Bertoldi Lab/Harvard SEAS

Bertoldi Lab/Harvard SEAS

radical new origami-inspired technology could change the fundamental elements of construction and engineering.

Called snapology, the material actuates on its own — changing shape and size over a given period of time. The dynamic nature of the material could usher in a whole new range of buildings that adapt, retract, flatten and then pop up.

Looks Good On Paper: Amazing Origami-Inspired Tech

“This structural system has fascinating implications for dynamic architecture including portable shelters, adaptive building facades and retractable roofs,” says researcher Chuck Hoberman in press materials accompanying publication of the research this week in the journal Nature Communications.

In recent years, the art of origami has inspired a remarkable number of engineering and design breakthroughs. You’ve got your origami wheels, your origami bridges — even origami robots. As Kenny Rogers has so sagely instructed us: You’ve gotta know when to fold ‘em.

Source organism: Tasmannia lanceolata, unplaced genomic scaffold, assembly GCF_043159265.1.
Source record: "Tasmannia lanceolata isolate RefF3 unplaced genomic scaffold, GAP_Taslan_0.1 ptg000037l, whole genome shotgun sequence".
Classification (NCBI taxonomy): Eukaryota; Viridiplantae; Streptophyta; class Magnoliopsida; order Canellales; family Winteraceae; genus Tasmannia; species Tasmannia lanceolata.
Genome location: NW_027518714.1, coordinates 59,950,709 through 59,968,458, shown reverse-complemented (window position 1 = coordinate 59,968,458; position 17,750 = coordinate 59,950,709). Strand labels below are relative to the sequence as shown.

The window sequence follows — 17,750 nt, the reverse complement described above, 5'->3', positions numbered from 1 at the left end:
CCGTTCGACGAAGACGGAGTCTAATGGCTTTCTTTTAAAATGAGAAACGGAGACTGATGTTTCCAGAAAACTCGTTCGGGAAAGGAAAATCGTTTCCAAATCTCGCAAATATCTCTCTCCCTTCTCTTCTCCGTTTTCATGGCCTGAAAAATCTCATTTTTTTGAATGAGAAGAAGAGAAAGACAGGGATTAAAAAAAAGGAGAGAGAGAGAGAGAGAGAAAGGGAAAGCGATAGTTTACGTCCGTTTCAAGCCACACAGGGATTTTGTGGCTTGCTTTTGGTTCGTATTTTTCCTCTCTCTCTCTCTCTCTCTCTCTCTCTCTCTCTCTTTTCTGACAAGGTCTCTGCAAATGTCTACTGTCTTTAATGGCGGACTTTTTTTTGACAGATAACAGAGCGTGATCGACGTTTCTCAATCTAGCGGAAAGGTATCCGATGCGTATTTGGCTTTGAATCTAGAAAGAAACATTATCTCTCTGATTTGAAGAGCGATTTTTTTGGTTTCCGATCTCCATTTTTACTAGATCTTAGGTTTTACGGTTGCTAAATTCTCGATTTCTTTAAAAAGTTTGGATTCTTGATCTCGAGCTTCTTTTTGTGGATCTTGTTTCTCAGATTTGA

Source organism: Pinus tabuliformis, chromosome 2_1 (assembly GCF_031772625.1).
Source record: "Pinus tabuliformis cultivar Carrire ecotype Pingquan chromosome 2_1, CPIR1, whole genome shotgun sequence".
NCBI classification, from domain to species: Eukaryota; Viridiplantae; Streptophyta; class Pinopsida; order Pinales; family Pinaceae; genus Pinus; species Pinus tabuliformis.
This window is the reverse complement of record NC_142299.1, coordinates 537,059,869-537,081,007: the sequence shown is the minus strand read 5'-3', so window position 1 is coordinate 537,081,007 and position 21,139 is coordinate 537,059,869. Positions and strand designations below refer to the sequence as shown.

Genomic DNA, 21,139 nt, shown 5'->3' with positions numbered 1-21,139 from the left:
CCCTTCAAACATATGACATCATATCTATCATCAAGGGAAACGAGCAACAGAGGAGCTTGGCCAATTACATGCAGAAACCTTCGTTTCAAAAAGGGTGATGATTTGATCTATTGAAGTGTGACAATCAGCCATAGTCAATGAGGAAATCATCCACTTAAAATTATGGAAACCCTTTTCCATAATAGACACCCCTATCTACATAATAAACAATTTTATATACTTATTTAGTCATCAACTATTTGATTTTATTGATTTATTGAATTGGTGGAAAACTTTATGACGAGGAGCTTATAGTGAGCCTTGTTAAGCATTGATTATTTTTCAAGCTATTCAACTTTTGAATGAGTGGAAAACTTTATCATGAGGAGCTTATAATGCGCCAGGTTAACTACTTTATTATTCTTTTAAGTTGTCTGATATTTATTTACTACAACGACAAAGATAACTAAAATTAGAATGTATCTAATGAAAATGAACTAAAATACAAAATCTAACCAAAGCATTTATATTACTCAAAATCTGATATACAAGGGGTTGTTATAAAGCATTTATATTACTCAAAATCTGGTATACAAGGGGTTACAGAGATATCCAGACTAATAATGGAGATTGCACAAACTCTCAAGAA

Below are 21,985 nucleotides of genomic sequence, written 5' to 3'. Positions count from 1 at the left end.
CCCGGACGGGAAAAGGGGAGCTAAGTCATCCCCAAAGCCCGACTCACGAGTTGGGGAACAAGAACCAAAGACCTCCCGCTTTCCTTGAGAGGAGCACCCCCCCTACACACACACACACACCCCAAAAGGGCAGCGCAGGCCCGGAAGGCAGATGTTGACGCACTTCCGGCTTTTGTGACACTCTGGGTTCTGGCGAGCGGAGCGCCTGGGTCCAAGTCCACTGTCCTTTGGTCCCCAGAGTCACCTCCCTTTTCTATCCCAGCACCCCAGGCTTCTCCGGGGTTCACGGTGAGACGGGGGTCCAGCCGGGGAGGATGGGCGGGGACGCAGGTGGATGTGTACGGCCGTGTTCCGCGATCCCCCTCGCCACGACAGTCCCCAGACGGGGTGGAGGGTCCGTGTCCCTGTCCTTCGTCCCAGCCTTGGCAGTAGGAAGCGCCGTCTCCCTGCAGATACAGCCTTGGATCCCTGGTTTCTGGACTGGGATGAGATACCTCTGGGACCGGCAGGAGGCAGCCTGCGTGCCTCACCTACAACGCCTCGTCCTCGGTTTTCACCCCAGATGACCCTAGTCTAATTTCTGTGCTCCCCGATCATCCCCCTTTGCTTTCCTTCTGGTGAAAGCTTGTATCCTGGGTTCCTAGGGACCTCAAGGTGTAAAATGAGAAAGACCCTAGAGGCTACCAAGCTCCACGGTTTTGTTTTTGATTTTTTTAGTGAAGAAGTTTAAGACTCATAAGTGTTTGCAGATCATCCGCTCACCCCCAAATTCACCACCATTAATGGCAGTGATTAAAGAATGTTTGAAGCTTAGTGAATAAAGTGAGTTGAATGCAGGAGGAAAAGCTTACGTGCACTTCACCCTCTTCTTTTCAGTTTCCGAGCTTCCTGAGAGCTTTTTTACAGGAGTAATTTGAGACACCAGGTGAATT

Snapology is also inspired by the origami technique. The basic unit is a series of connected cubes that, when assembled, results in a shape with 24 faces and 36 edges. The cubes can be folded along each of the edges to change shape. In certain configurations, the edges also act as hinges.

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The entire structure can be pressed totally flat, but by building in pneumatic actuators, designers can essentially “pre-program” different and potentially quite sophisticated shapes. The actuators can be triggered by electricity, thermal energy or even water. Set the folded material down, throw in a charge, and the structure unfolds and assembles itself.

“Whereas current approaches to these applications rely on standard mechanics, this technology offers unique advantages such as how it integrates surface and structure, its inherent simplicity of manufacture, and its ability to fold flat,” said Hoberman.

What makes the breakthrough particularly promising is that the technology is fully scalable, researchers say. Depending on materials, the system could be deployed to create large structures like pop-up buildings, or nanoscale assemblages like surgical stents delivered through the bloodstream.

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The technology is still in the very early stages of development, but the research team has already connected a test series of 64 cells in a 4x4x4 cube that can change shape or fold completely flat. Here’s a demo video of the 4-D origami system in action: